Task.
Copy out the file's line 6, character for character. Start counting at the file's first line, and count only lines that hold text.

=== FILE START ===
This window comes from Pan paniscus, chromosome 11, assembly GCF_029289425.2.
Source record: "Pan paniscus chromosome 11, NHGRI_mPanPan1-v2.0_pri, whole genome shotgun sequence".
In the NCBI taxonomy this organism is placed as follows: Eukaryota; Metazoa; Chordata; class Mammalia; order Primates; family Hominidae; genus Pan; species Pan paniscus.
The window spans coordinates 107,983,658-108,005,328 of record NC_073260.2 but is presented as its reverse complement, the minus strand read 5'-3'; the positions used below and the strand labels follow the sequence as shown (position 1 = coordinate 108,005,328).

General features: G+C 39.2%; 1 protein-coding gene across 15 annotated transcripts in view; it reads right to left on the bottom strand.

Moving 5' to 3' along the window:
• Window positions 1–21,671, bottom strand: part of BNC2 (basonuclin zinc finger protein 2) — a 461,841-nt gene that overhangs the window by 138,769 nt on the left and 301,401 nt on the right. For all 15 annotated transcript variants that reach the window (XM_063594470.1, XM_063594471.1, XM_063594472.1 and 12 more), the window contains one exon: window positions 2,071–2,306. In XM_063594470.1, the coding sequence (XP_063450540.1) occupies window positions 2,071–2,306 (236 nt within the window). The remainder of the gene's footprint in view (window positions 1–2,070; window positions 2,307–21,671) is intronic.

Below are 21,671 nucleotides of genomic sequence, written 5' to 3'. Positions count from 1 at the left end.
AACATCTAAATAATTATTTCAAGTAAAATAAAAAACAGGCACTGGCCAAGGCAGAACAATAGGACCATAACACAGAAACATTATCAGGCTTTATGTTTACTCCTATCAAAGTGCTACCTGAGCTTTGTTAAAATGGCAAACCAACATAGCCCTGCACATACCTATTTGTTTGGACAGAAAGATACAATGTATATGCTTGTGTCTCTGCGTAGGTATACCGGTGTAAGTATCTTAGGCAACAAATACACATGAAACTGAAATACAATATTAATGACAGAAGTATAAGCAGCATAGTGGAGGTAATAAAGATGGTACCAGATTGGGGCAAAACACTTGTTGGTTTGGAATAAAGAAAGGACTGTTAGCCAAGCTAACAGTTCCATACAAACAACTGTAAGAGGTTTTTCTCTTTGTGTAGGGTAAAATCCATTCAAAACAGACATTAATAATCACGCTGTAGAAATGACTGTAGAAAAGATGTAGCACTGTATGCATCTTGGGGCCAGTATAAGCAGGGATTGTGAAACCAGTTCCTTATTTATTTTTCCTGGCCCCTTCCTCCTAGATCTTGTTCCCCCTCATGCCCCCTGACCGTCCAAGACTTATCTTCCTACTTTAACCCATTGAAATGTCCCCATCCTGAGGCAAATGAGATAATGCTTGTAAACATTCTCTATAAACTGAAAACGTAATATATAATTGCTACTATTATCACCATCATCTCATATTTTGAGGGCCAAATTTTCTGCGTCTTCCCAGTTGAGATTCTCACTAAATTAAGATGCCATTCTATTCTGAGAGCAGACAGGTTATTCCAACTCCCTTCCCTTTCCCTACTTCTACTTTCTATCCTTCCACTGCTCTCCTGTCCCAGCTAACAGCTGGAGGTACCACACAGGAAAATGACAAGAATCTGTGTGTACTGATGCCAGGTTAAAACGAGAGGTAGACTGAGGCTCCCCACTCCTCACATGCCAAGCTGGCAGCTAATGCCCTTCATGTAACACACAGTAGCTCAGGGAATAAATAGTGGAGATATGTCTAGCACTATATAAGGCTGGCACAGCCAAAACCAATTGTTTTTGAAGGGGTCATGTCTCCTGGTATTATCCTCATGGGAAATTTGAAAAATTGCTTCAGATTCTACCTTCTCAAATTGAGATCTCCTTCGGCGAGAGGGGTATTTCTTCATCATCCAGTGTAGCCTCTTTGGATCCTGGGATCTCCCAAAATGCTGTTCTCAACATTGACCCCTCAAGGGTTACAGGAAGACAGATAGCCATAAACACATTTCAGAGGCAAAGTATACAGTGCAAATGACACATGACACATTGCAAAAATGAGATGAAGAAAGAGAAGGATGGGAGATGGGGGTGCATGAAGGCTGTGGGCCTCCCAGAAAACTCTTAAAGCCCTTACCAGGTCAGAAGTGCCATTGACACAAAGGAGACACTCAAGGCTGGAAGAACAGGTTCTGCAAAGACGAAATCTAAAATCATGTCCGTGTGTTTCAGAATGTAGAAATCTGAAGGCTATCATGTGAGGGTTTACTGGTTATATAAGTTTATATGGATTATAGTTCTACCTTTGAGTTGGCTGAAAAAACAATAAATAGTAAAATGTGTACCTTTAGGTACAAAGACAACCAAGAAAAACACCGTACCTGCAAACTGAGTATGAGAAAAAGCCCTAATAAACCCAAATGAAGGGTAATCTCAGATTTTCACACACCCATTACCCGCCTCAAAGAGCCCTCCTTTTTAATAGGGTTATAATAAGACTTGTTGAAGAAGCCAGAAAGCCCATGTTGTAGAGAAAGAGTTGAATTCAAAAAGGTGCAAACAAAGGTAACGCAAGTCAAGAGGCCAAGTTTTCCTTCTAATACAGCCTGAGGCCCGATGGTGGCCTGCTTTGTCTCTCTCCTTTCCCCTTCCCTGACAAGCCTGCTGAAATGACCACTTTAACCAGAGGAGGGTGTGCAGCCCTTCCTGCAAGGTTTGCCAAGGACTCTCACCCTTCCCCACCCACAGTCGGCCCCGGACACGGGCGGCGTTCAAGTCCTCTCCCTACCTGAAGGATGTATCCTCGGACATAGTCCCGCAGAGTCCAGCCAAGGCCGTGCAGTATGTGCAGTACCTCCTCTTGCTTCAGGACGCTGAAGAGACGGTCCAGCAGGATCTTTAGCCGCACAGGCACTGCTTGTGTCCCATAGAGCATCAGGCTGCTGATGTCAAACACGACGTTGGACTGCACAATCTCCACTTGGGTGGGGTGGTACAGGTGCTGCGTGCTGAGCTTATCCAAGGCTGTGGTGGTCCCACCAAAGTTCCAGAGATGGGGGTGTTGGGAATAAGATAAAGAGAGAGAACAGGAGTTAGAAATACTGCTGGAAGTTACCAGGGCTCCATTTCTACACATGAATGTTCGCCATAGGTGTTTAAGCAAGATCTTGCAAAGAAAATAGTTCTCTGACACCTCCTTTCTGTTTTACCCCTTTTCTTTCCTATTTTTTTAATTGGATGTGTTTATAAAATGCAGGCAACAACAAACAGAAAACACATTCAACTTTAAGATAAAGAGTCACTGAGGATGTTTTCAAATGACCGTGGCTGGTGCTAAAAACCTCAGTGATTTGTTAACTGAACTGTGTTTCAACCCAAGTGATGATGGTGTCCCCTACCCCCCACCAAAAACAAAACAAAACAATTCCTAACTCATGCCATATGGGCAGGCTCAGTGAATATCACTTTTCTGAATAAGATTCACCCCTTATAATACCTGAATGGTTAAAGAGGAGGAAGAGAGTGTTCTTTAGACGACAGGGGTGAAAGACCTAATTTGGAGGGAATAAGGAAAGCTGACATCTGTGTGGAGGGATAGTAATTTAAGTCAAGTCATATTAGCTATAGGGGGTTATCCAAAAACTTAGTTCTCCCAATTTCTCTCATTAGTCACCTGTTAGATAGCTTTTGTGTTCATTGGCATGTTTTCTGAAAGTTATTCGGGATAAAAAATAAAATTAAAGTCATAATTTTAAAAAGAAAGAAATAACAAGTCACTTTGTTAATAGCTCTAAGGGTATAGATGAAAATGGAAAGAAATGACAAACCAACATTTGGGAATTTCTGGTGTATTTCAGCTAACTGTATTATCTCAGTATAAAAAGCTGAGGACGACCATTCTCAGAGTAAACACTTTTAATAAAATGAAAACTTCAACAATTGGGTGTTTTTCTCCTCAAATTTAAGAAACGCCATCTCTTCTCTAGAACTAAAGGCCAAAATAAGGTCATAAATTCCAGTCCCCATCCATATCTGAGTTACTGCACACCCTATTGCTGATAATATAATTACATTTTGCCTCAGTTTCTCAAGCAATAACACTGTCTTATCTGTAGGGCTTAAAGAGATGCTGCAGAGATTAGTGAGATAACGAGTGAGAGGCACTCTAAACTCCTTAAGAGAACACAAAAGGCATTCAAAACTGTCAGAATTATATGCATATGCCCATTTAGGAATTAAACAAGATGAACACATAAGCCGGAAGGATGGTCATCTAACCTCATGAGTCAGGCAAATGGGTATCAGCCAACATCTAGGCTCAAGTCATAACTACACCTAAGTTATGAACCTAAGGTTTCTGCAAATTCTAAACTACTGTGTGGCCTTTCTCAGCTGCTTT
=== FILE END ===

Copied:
Moving 5' to 3' along the window: